The Winter Thaw Continues In Northeastern Pennsylvania.

The Winter Thaw Continues In Northeastern Pennsylvania.

PPL Wetlands (8 of 38)
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The usually January thaw has become  a winter thaw this year here in Northeastern Pennsylvania. Unseasonably warm temperatures returned to the area last week. I drove to the PPL Wetlands in Salem Township and found this unusual scene, completely ice-free lakes and ponds! 

Even the Susquehanna River was free of the usual chunks which, in most years, would float on its waters from the colder northern regions of its headwaters. 

As I walked along the trails in the wetlands I heard the honking of geese. Sure enough I encountered a pair of Canada geese on one of the ponds.  This was also very unusual for early February here in Northeastern Pennsylvania. Some years there are  geese on the river if there is some open, ice-free ,areas  of water but never on the frozen ponds. Well this pair took off as soon as I approached. 

The geese were the only birds I saw on my walk through the wetlands. The usual residents, the black-capped chickadees, white throated sparrows, Juncos and other birds were nowhere to be seen or heard. Most of the canals and ponds were ice-free, however some ponds still had a very thin layer ice.

Walking through the  trail in the wetlands I was surprised to find them so quiet with no birds to be heard or seen.

I walked to Lake Took-A-While and found it, too, to be almost entirely free of ice as a result of this long winter thaw.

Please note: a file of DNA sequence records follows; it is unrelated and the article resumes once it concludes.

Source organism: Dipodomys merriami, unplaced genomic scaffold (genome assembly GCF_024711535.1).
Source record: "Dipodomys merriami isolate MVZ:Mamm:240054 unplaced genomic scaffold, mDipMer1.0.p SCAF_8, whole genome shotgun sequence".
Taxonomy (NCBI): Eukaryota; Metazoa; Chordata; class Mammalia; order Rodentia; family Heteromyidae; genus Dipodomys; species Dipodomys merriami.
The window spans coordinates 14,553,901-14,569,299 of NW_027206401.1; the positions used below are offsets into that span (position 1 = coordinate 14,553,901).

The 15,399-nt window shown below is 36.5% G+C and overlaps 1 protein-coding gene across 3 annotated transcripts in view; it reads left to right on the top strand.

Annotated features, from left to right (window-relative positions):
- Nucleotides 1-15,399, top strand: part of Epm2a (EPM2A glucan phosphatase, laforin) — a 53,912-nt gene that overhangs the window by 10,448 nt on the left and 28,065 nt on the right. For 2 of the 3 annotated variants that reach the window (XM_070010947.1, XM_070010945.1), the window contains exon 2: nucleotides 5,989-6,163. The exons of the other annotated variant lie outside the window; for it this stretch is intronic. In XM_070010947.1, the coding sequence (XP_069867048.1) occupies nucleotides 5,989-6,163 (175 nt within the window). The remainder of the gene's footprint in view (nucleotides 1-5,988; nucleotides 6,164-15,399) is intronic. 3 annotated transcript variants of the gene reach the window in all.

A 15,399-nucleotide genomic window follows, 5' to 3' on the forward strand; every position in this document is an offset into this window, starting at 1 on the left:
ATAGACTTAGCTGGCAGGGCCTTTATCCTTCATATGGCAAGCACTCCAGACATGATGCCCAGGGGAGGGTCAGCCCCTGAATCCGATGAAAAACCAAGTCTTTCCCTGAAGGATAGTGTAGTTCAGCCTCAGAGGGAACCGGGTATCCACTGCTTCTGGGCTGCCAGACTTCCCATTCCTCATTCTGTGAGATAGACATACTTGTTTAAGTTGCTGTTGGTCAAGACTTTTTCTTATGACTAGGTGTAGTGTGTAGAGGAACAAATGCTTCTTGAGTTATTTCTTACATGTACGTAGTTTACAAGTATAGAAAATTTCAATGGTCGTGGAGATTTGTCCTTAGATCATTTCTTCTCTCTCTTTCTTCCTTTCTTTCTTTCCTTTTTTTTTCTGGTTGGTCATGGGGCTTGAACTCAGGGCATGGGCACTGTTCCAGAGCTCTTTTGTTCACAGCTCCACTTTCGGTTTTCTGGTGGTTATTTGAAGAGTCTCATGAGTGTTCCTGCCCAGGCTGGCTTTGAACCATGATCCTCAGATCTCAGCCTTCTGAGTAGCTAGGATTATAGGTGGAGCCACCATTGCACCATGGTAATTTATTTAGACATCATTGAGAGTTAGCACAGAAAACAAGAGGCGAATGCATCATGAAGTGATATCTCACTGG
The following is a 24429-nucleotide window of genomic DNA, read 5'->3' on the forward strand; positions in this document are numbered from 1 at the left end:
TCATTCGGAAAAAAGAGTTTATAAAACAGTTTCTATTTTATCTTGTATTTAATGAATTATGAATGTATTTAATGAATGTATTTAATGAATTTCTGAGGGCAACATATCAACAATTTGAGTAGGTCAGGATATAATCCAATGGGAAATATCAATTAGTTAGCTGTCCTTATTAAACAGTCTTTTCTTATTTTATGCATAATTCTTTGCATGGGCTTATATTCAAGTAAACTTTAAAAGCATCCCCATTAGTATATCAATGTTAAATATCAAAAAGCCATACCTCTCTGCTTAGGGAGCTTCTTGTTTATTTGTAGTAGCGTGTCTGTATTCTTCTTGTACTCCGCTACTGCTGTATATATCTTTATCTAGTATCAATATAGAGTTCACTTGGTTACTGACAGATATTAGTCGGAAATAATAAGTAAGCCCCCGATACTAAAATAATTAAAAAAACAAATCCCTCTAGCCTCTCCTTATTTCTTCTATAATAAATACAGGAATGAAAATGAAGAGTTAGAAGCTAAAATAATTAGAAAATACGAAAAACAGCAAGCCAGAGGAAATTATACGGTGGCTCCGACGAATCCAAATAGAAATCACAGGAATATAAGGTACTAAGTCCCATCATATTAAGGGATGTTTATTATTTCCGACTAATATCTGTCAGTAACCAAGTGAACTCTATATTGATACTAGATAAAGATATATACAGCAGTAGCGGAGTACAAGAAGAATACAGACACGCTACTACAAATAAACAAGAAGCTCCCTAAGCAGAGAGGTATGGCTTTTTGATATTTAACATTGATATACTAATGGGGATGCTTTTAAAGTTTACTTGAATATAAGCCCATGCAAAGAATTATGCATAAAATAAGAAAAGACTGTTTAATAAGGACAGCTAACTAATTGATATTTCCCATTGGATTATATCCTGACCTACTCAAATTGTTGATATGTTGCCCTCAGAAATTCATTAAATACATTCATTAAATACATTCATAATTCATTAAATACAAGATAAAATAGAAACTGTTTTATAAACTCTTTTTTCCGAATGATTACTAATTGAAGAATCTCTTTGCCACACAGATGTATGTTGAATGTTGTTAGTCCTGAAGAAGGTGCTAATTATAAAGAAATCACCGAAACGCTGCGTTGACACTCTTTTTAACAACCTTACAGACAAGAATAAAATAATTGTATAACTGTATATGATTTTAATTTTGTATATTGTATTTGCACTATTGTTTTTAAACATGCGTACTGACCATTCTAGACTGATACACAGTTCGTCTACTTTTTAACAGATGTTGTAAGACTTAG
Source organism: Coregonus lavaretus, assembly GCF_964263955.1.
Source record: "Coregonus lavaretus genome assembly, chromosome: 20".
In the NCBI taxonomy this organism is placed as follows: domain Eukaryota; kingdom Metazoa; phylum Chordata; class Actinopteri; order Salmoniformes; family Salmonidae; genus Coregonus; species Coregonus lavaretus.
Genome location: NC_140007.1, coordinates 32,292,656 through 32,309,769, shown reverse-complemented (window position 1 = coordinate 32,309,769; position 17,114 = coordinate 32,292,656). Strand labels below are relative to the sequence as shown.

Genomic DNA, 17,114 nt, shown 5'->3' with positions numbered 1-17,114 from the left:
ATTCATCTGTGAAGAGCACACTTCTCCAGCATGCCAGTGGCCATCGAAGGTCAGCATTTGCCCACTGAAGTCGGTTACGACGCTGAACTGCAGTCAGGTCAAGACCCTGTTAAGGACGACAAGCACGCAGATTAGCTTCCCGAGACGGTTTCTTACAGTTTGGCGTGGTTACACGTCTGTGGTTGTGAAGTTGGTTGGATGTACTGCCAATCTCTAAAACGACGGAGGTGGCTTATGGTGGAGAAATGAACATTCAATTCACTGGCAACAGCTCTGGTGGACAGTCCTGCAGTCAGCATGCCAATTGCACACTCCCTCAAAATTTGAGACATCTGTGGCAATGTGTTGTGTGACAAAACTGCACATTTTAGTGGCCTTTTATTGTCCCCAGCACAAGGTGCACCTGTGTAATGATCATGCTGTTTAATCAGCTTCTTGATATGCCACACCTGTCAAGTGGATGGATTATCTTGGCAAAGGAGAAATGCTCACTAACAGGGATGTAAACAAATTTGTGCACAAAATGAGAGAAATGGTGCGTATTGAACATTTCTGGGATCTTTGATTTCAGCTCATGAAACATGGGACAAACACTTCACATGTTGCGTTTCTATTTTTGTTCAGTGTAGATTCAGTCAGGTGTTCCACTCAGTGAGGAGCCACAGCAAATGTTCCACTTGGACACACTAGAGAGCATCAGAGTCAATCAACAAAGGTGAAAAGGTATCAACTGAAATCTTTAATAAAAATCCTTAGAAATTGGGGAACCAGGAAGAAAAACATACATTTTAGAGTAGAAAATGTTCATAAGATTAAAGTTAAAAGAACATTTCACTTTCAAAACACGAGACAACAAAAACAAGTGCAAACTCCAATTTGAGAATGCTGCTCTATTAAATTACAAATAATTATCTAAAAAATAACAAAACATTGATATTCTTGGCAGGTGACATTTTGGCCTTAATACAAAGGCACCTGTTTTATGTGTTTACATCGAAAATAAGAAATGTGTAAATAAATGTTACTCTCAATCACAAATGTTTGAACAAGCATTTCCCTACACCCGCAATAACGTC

And I found that a flock of Canada geese also took notice to the unusual open waters. There was a flock of about 50 birds on the lake. 

Swimming among the geese were a couple of mallard ducks. 

And, also unusual for early February, there were some common mergansers swimming on the ice free waters. This pair took off as I approached. 

Finally, and most unusual, I heard a kingfisher chattering in the distance near the river. I didn’t see the kingfisher but this downy or hairy woodpecker flew overhead. 

In addition to the waterfowl I encountered on my hike there were other signs of the winter thaw, the growth of many wild plants including the garlic mustard and Dame’s rocket.

However most of the vegetation was dead and brown. 

I walked back through the wetlands and, as I neared my car, snow started to fall from the overcast skies. Winter wasn’t over yet. We only got a few inches and it quickly melted. The  warm weather appears  to be with us for at least another week.  No complaints from this warm weather lover.Here is a link to a gallery with more photographs from my hike PPL Wetlands hike February 2 2019,

 

“While it is February one can taste the full joys of anticipation. Spring stands at the gate with her finger on the latch”.     Patience Strong

 

 

 

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